The US auto industry has been dead man walking for a generation, it's ultimate demise stalled by a series of stays of execution (the Chrysler bailout), happy accidents (the SUV boom), and labor givebacks. The current credit crunch has done little more than hasten the final insolvency of GM, Chrysler and Ford. With collapsing of credit drying up sales, the companies' cash burn has become unsustainable (GM burned almost $7 billion in cash in the third quarter leaving it with too little cash to survive another quarter) and private money has disappeared (investor Kirk Kerkorian walked away from a new round of investment in Ford and is liquidating his remaining position selling shares at a reported loss of $700 million).
Sure there's plenty of blame to go around for the woeful situation including generations of unimaginative management focused more on eking out incremental revenue (for example by expanding the now cratering auto finance business) than on designing, manufacturing and marketing the best, most innovative, most competitively priced, most consumer friendly cars. (The increasingly hysterical claims about the fallout of a potential GM bankruptcy--2.5 million jobs lost, for example--have done little to enhance the reputation of GM CEO Rick Wagoner.)
But as much as anything, there are trends beyond management's control have doomed US car manufacturers--the high cost of fuel, the low cost of labor elsewhere, the legacy costs of pension and health benefits for two generations of employees. As long as these externalities remain realities--and that's for the foreseeable future--America's big three automakers will remain insolvent. In other words, there is no saving the industry as we know it. These companies need to become smaller. They need to make fewer cars. They need to employ fewer people. They need to focus on many fewer name plates. They need innovative new manufacturing processes to allow for made-to-order assembly. And most of all they need to operate in the future with much lower benefits costs. In other words, these companies don't need the kind of prolonged life support that Congressional Democrats are proposing, they need complete reorganization.
In the US we have a process for completely reorganizing companies. That process is called Chapter 11 bankruptcy--in which creditors take control of a failing company and rebuild it under the auspices of a federal judge. Forestalling a Chapter 11 reorganization by propping up the current industry structure and its three insolvent companies would be a tragic disaster and an enormous missed opportunity for the nation. And if it occurs it will represent the worst kind of business as usual in Washington--where preserving a marriage of political convenience (in this case between the Democratic party and the UAW) trumps the nation's best interest.
Saving Chrysler, Ford, and GM is not the same thing as saving the banks. If the banking system fails the entire economy grinds to a halt and a recession becomes a depression. If the the auto companies are forced to operate under bankruptcy protection, sure jobs are lost, but the system survives more or less intact.
That doesn't mean the government would have no role to play in the bankruptcies of the big three. Each would of course be operating under federal court supervision. Most likely the US government would be a major provider of debtor in possession financing to the companies. Active involvement of the federal government in the bankruptcies of the big three would ensure that the US maintains the capacity to design and manufacture automobiles (a compelling state's interest), limit the collateral damage of job and benefits losses, and promote the crucial national security goal of curing the nation's addiction to oil.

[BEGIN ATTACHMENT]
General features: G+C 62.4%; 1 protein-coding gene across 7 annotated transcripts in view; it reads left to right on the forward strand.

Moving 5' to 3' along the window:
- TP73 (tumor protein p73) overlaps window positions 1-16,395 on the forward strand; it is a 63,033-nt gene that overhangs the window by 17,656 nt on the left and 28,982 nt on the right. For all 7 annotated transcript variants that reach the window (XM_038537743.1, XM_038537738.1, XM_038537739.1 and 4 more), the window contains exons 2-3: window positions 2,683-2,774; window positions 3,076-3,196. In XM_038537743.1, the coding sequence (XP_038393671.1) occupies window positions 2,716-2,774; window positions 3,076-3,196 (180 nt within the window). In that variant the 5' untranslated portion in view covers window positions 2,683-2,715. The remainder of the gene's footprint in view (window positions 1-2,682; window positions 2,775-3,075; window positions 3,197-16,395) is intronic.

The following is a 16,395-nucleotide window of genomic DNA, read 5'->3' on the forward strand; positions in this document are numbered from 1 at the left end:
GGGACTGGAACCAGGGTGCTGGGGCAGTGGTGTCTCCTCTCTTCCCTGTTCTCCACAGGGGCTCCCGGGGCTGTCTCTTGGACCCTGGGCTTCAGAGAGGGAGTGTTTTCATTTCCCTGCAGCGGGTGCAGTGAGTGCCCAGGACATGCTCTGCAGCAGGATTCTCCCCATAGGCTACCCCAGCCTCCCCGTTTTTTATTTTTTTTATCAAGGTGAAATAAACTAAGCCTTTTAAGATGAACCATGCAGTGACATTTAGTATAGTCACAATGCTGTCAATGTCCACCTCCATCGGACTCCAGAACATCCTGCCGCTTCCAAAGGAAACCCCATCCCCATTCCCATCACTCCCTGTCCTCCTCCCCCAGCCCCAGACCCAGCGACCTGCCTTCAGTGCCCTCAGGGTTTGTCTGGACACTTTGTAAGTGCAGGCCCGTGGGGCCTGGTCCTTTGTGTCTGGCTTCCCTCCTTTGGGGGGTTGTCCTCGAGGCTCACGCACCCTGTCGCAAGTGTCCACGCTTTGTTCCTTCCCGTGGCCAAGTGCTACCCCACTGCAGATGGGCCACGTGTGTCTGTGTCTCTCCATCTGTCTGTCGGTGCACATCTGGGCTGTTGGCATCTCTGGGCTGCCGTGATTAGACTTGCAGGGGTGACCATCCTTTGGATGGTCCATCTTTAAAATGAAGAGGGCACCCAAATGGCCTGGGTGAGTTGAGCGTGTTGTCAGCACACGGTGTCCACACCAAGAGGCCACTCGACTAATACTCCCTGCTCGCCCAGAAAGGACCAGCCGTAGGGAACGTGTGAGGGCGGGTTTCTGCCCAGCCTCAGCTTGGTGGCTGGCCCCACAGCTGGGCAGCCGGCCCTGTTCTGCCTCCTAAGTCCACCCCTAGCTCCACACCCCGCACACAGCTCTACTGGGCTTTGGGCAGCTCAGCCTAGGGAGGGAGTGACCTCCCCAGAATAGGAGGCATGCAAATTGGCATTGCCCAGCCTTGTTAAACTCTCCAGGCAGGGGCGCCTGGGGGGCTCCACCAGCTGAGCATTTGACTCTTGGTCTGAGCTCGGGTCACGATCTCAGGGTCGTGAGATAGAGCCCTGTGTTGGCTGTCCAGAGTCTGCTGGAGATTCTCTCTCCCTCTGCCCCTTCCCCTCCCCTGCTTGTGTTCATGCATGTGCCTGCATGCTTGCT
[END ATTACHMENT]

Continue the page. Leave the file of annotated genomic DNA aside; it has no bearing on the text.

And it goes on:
Most importantly, the government must seize this moment to completely remodel the way the nation provides retirement and health care benefits to its citizens--call it America 2.0. Since the early 1950s the auto industry has represented the gold standard in employer-based health care and retirement benefits and for 25 years at the middle of the American century--when American industry and the US dollar ruled the world; when it was a labor not a service economy in which labor quality, not technology, was at the source of industrial productivity; when the median age of the nation was much younger and its citizens' lifespans much shorter. It was a system that worked fantastically well under those conditions providing car companies with huge profits and providing even non-college educated blue collar workers compensation enough to buy homes, raise healthy families, and retire with stability. But since the 1970s global economic conditions have shifted tectonically while our national system for providing for citizens has changed only incrementally.
Our system of employer based benefits no longer works for anybody. It's created a retirement crisis and a two tiered health care system where the rich get phenomenal health care while the majority of the nation is stuck with second class care and where job growth is restrained by the swelling cost of benefits. A government bailout of the big three that preserves the current system, or worse one that federalizes benefits for car company employees without changing the structure for all American citizens and companies would be a tragic lost opportunity.
The looming failure of the US auto industry is the first test for the President-elect. So far Mr. Obama has shown precious little leadership on the matter. I understand the politics. If the government acts in the lame duck session, Obama can insulate himself from the political fallout that a true transformation would entail. But the season of politics is ended and the season of leadership begun.